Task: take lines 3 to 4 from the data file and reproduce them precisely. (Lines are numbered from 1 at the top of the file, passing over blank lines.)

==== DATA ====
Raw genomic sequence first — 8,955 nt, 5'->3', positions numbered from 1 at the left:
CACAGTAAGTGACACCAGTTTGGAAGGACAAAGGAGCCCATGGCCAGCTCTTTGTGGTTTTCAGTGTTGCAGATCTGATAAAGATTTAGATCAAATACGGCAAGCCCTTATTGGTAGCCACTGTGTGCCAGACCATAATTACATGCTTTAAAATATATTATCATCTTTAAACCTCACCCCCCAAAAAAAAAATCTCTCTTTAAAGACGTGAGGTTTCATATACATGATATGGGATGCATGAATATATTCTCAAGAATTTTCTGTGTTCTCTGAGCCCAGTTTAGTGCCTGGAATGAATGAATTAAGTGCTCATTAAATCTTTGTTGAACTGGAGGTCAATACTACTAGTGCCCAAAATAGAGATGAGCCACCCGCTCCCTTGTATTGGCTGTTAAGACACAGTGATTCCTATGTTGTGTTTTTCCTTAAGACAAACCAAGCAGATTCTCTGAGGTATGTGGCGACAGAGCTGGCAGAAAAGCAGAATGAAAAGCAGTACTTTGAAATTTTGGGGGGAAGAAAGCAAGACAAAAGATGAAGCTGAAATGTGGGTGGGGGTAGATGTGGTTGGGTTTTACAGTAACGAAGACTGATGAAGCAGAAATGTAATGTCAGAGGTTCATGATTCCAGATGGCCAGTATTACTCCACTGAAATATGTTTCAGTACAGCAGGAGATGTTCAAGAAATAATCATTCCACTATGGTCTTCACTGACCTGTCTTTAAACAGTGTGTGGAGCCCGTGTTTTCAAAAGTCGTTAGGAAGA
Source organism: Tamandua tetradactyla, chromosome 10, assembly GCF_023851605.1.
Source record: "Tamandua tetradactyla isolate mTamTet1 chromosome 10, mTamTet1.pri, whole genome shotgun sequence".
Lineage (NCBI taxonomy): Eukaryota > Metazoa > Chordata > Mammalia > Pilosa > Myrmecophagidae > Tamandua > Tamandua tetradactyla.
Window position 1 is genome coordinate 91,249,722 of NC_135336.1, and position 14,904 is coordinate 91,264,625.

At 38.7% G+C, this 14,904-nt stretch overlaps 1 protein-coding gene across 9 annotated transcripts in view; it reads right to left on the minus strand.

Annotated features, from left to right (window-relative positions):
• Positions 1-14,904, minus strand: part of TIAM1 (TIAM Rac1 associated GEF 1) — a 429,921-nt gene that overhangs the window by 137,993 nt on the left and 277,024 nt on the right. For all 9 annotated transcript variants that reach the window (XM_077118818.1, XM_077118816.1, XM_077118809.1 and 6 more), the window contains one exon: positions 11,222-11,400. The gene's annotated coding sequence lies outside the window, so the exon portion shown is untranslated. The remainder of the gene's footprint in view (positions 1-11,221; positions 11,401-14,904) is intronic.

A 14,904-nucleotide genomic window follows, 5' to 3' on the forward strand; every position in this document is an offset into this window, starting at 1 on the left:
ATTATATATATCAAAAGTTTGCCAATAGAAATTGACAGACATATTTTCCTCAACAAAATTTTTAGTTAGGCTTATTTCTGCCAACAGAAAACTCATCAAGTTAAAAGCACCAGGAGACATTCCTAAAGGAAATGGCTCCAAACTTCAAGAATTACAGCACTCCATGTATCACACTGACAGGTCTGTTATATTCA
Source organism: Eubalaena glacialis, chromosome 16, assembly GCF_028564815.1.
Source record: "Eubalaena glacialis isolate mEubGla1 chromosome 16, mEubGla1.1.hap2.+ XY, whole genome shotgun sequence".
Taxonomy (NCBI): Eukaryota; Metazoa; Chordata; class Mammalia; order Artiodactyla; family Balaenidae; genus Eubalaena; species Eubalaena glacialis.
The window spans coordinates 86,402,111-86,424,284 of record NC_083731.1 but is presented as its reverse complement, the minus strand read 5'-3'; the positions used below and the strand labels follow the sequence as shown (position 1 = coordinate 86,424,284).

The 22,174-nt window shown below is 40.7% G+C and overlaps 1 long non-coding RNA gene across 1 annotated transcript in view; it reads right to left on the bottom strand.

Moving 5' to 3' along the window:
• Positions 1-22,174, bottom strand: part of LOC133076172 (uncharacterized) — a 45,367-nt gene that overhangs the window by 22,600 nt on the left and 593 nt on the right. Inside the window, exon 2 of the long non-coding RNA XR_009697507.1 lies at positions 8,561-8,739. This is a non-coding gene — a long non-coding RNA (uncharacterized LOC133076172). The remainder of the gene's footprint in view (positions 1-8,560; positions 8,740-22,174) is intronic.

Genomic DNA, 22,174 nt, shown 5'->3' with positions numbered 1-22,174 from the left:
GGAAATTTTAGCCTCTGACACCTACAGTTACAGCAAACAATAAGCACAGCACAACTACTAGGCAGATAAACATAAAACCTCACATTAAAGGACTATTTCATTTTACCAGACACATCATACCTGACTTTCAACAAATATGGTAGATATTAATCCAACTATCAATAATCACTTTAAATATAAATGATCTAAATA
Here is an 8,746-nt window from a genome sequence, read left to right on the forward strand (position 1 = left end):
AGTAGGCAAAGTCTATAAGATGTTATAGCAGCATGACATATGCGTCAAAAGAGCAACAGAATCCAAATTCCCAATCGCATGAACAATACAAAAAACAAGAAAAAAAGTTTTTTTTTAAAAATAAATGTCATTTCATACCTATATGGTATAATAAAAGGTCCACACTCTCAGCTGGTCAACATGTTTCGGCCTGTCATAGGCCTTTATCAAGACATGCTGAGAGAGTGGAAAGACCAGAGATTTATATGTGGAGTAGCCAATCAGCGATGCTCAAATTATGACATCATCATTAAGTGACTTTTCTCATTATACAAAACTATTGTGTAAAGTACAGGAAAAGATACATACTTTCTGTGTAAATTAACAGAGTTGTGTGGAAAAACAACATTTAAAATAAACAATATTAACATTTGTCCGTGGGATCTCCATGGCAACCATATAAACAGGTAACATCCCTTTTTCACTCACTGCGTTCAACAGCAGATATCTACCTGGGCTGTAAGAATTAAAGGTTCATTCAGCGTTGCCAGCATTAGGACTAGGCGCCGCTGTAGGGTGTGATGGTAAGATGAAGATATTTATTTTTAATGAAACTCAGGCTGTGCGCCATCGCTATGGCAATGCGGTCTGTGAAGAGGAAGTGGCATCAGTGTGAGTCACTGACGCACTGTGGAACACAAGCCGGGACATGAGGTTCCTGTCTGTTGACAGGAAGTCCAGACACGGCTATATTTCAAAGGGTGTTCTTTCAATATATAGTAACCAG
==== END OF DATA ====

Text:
Source organism: Tamandua tetradactyla, chromosome 10, assembly GCF_023851605.1.
Source record: "Tamandua tetradactyla isolate mTamTet1 chromosome 10, mTamTet1.pri, whole genome shotgun sequence".